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HISTORY

This film's working titles were That's for Me and You're for Me . Edgar Buchanan was borrowed from Columbia for the production. According to the Twentieth Century-Fox Records of the Legal Department, located at the UCLA Arts--Special Collections Library, the "La Batacada" number was the last sequence to be shot and was photographed by Joseph La Shelle. The picture is very similar to the 1935 Twentieth Century-Fox production Thanks a Million (see AFI Catalog of Feature Films, 1931-40 ; F3.4531), but neither credits nor studio information acknowledge that If I'm Lucky is a remake of the earlier ... More Less

This film's working titles were That's for Me and You're for Me . Edgar Buchanan was borrowed from Columbia for the production. According to the Twentieth Century-Fox Records of the Legal Department, located at the UCLA Arts--Special Collections Library, the "La Batacada" number was the last sequence to be shot and was photographed by Joseph La Shelle. The picture is very similar to the 1935 Twentieth Century-Fox production Thanks a Million (see AFI Catalog of Feature Films, 1931-40 ; F3.4531), but neither credits nor studio information acknowledge that If I'm Lucky is a remake of the earlier film. More Less

SOURCE CITATIONS
SOURCE
DATE
PAGE
Box Office
7 Sep 1946.
---
Daily Variety
28 Aug 46
p. 3.
Film Daily
28 Aug 46
p. 8.
Hollywood Reporter
19 Apr 46
p. 21.
Hollywood Reporter
31 May 46
p. 17.
Hollywood Reporter
5 Jun 46
p. 11.
Hollywood Reporter
28 Aug 46
p. 3.
Hollywood Reporter
23 Sep 46
p. 12.
Motion Picture Herald Product Digest
29 Jun 46
p. 3066.
Motion Picture Herald Product Digest
31 Aug 46
p. 3174.
New York Times
20 Sep 46
p. 41.
Variety
28 Aug 46
p. 14.
CAST
PRODUCTION CREDITS
NAME
PARENT COMPANY
DISTRIBUTION COMPANY
NAME
CREDITED AS
CREDIT
DIRECTORS
Asst dir
Asst dir
PRODUCERS
Exec prod
Prod
PHOTOGRAPHY
Dir of photog
Dir of photog
ART DIRECTORS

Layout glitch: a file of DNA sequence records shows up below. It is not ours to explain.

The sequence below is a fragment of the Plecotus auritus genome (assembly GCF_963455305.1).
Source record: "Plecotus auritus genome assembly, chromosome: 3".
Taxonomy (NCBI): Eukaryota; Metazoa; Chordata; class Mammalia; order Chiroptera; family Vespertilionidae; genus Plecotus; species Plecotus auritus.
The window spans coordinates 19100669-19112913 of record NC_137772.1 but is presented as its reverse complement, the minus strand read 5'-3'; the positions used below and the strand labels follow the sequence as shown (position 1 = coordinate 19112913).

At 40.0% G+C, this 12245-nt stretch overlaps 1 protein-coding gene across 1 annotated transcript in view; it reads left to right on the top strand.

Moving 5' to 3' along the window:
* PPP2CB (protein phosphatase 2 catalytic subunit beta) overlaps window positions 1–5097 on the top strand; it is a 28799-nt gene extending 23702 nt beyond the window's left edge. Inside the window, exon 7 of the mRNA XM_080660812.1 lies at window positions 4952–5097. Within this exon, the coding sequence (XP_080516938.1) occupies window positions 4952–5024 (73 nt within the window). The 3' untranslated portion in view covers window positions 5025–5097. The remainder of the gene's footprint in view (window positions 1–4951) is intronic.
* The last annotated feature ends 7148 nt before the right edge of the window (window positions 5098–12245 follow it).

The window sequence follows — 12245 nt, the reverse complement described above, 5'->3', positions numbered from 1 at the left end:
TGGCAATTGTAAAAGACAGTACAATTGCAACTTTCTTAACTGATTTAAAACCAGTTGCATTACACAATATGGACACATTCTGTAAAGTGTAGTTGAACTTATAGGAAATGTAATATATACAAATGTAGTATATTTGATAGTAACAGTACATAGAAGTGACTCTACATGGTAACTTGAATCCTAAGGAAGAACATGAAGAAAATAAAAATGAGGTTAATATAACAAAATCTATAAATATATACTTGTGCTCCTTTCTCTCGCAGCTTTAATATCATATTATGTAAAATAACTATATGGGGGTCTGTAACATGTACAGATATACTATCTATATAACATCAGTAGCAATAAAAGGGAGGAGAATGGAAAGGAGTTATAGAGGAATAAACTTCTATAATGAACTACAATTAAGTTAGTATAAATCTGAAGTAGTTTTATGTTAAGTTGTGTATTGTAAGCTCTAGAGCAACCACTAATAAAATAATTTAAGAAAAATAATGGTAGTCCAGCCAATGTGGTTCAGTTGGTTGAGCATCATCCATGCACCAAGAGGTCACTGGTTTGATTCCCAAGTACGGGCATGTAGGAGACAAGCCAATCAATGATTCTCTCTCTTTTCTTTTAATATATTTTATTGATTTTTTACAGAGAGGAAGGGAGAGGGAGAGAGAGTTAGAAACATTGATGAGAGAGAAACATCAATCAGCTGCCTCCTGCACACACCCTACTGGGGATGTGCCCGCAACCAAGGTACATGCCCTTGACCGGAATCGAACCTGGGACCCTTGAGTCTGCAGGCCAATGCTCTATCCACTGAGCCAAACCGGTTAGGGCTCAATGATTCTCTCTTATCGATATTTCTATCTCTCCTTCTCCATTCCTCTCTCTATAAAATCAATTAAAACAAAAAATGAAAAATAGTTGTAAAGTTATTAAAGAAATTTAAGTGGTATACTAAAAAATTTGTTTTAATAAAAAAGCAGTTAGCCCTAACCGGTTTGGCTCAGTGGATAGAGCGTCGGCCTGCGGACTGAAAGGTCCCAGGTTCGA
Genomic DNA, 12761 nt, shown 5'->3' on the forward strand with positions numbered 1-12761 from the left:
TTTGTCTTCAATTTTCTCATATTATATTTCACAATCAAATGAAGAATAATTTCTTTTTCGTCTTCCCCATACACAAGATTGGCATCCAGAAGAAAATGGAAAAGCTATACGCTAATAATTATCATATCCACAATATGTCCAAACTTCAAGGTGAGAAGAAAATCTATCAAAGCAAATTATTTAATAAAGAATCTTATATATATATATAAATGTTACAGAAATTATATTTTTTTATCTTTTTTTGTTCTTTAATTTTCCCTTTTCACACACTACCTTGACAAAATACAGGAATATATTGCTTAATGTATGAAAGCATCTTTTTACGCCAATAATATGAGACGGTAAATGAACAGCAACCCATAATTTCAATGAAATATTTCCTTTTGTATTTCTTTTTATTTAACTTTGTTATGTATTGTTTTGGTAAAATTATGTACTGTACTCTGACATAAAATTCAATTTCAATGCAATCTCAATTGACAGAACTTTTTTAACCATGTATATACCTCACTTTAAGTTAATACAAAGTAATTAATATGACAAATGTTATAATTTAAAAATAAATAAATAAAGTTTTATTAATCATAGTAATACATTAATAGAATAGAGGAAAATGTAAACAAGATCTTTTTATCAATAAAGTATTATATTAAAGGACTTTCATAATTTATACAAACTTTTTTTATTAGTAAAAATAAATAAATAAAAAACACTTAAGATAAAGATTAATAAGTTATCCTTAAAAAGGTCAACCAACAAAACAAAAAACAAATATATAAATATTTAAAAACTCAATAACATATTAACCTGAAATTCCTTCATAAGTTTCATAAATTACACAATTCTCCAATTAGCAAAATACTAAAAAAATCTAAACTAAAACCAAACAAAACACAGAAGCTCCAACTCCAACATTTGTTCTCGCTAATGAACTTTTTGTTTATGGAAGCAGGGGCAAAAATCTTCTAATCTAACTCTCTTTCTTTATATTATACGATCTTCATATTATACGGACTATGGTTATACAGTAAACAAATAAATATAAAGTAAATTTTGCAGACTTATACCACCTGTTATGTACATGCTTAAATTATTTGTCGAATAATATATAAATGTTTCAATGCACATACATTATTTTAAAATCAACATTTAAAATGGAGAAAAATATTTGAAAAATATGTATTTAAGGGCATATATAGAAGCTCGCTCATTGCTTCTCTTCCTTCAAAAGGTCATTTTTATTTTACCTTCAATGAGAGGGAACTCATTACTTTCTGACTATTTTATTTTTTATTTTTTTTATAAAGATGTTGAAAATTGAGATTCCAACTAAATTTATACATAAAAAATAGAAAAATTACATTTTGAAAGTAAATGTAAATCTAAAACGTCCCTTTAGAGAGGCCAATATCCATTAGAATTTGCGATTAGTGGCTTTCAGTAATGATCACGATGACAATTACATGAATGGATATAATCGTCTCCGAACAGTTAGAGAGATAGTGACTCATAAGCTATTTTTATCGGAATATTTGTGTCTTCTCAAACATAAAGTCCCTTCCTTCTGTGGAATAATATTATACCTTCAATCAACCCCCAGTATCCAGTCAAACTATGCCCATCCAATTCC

Art dir
Art dir
FILM EDITOR
Film ed
SET DECORATORS
Set dec
COSTUMES
Cost for Carmen Miranda des by
MUSIC
Mus dir
Assoc mus dir
SOUND
VISUAL EFFECTS
Spec photog eff
DANCE
Dances staged by
MAKEUP
Makeup artist
SOURCES
SONGS
"Follow the Band," "If I'm Lucky," "One More Kiss," "Bet Your Bottom Dollar," "One More Vote" and "La Batacada (Jam Session in Brazil)," music and lyrics by Josef Myrow and Edgar De Lange, Portuguese lyrics by Aloysio Oliveira.
DETAILS
Alternate Titles:
You're for Me
That's for Me
Release Date:
September 1946
Premiere Information:
New York opening: 19 September 1946
Production Date:
mid April--early June 1946
Copyright Claimant:
Twentieth Century-Fox Film Corp.
Copyright Date:
31 August 1946
Copyright Number:
LP619
Physical Properties:
Sound
Western Electric Recording
Black and White
Duration(in mins):
78
Length(in feet):
7,100
Length(in reels):
9
Country:
United States
PCA No:
11693
Passed by NBR:
No
SYNOPSIS

Band agent Wally Jones sends telegrams to members of a band he represents, which is presently "between engagements;" leader Earl Gordon is blowing bugle at a race track, singer Linda Farrell is selling tickets at a movie theater, harpist Michelle O'Toole is working as a hat-check girl and other band members are playing golf. They are all instructed to go to Centerville, where Wally has arranged for them to audition for the Titan Tire Company's president, Mr. Gillingwater, who wants new talent for his company's radio show. When the band arrives in Centerville, however, they are told by Wally that Gillingwater has hired Benny Goodman instead. Although they have hotel rooms for the night, they are low on cash and contrive to get a free meal at a "Magonnagle for Governor" political rally. The small crowd pays paying little attention to the candidate until Earl and the band start playing, so Magonnagle hires the band to accompany him on the rest of his campaign tour. Magonnagle is running with the slogan, "A Vote for Magonnagle Is a Vote for the Common Man," but has little hope of beating the political machine that is backing corrupt, incumbent Governor Quilby. Composer Allen Clark shows up at one campaign stop, wanting to sell the band a song he has written. Earl buys the song for Linda, but Allen really wants to join the band as a singer. Wally finally hires him, partly to help carry his girl friend Michelle's harp. At one rally, Magonnagle is too drunk to speak and Allen delivers a brief pitch on his behalf. Mark Dwyer, a member of the corrupt State Campaign Committee decides to drop the ... +